This week I saw an interesting stat in The Wall Street Journal. According to the International Monetary Fund, a 10 percent increase in global food prices equates to a 100 percent increase in government protests:
Despotic leaders, entrenched inequality and new forms of communication have all played a role in the political turmoil now shaking the Middle East. New research by economists at the International Monetary Fund points to another likely contributor: global food prices. Looking at food prices and instances of political unrest from 1970 through 2007, the economists find a significant relationship between the two in low-income countries, a group that includes Tunisia, Egypt, Sudan and Yemen. To be exact, a 10% increase in international food prices corresponds to 0.5 more anti-government protests over the following year in the low-income world, a twofold increase from the annual average. Given the recent trend in food prices, leaders of low-income countries, including China, might have reason for concern. In February, global food prices were up 61% from their most recent low in December 2008, according to the IMF.
In other words, when people are hungry, they'll roast their leaders.
This is an interesting stat to me because I've been saying for years that inflation will cause global unrest. The reason for this is that when people are afraid for their lives, they will fight for them.
In my book, Increase Your Financial IQ, I write about the fight or flight mentality that all people have as a result of our reptilian brain, or the subconscious. Most people are controlled by their subconscious brain, which can be your best friend or your greatest enemy. The problem is that most people don't know how to tell the difference and thus are ruled by their reactive subconscious.
Many people, when possible, run from their problems rather than fight them. Only when backed into a corner do they fight. And because they are reactively fighting, rather than proactively fighting, they often don't think through their strategy.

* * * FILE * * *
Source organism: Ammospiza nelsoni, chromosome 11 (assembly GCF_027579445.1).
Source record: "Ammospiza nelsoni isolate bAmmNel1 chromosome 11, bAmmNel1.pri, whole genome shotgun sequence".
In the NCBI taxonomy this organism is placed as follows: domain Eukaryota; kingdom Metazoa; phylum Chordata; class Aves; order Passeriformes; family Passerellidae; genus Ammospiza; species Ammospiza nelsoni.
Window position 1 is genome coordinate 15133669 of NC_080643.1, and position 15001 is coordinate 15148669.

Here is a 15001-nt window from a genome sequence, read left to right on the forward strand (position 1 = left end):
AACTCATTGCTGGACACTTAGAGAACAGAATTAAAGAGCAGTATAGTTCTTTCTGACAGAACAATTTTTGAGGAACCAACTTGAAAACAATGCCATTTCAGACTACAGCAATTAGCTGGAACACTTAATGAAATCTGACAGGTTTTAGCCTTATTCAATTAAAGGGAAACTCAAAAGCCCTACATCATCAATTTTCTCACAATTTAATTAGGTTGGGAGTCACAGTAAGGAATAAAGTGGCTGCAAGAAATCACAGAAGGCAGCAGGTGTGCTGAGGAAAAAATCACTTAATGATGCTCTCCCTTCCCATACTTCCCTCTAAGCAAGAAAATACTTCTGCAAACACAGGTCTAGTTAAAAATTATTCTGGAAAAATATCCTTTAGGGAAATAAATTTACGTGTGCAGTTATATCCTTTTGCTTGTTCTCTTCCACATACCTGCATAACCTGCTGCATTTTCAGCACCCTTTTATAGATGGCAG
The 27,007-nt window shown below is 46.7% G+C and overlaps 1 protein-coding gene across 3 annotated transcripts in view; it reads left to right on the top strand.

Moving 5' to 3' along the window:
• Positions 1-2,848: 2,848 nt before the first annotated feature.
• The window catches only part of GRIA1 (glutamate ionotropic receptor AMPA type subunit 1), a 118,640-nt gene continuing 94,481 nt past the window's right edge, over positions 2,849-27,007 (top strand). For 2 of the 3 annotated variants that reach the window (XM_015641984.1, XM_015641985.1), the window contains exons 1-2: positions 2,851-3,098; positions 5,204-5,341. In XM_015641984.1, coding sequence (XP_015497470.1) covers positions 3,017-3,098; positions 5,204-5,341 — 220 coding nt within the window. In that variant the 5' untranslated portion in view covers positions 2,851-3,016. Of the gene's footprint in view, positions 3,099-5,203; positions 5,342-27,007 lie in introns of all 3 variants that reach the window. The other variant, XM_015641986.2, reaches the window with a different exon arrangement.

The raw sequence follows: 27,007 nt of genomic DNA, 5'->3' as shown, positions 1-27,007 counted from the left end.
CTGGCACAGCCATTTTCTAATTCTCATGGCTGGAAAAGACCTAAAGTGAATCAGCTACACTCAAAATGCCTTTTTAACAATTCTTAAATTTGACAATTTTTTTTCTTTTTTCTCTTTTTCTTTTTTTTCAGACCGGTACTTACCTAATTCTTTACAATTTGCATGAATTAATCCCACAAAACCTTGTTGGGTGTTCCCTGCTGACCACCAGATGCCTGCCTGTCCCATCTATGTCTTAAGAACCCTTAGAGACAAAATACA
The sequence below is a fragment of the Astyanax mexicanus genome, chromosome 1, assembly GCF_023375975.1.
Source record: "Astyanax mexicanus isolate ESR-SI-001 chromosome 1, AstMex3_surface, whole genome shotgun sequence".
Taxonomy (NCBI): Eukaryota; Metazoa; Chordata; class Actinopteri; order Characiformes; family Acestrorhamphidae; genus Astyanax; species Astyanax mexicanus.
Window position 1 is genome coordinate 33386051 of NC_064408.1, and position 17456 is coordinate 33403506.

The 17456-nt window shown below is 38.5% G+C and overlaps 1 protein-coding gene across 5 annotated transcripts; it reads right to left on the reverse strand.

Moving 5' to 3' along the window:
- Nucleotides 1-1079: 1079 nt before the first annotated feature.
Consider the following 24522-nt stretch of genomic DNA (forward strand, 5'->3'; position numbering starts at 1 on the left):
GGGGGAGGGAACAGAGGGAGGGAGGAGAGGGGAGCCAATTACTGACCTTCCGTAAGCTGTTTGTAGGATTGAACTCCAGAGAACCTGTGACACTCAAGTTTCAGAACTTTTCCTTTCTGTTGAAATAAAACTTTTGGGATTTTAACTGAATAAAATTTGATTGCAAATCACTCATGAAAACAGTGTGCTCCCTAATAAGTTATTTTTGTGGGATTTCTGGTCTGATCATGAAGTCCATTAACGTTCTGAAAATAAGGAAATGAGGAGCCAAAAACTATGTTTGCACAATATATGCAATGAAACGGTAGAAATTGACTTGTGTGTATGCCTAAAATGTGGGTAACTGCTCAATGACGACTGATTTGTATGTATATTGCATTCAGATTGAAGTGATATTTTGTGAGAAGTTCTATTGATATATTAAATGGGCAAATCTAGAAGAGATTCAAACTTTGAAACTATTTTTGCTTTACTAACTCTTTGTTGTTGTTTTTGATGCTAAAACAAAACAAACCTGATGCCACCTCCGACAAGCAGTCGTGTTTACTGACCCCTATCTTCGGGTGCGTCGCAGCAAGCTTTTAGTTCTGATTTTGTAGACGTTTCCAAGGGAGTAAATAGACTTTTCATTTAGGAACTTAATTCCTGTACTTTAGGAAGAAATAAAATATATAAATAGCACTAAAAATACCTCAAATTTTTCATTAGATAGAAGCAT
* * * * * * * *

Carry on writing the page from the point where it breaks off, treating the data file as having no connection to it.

Rising food prices is a good example of this. Most people don't like their government, but they are too afraid to do anything about it. It's much easier to go about your business and stay out of trouble, even if you're unhappy.
But when people get hungry, they get desperate. Hungry people are backed into a corner and have no choice but to fight. In this case, rising food prices can lead to government protests and the overthrow of governments—it is often fear, not conviction behind these protests.
But the problem is that once the battle is won, there's no strategy for where to go from there. That leaves the void for those in power to sweep in and take advantage both politically and financially.
The reason for this is that people who are rich and powerful have often learned to master their subconscious and use it to their advantage. Rather than be reactive, they are proactive. Often, the difference between the rich and poor, the powerful and the weak, is the ability to overcome the urge for flight and to proactively fight.
This is true for anyone. While you may not be facing starvation and a totalitarian government, you are facing challenges that force you to decide to either fight or take flight.
That business you want to start, what's holding you back? That investment you know is perfect, why haven't you pulled the trigger? That exercise program you know you need, why are you sitting on the couch instead?
The answer to most of our lost battles is that we haven't overcome our subconscious brain. It rules us with fear. We reactively take flight when we should be fighting, taking our challenges head on.
I don't know what battles you're fighting today, and I certainly don't know what kind of battles we'll all face as the global economic crisis continues, but I do know one thing: You have a choice.
Today, you can choose to fight or to take flight. I encourage you to proactively fight for those things you know are right and that will benefit you and your family both in happiness and in wealth.
As the old saying goes, it's time to take the bull by the horns.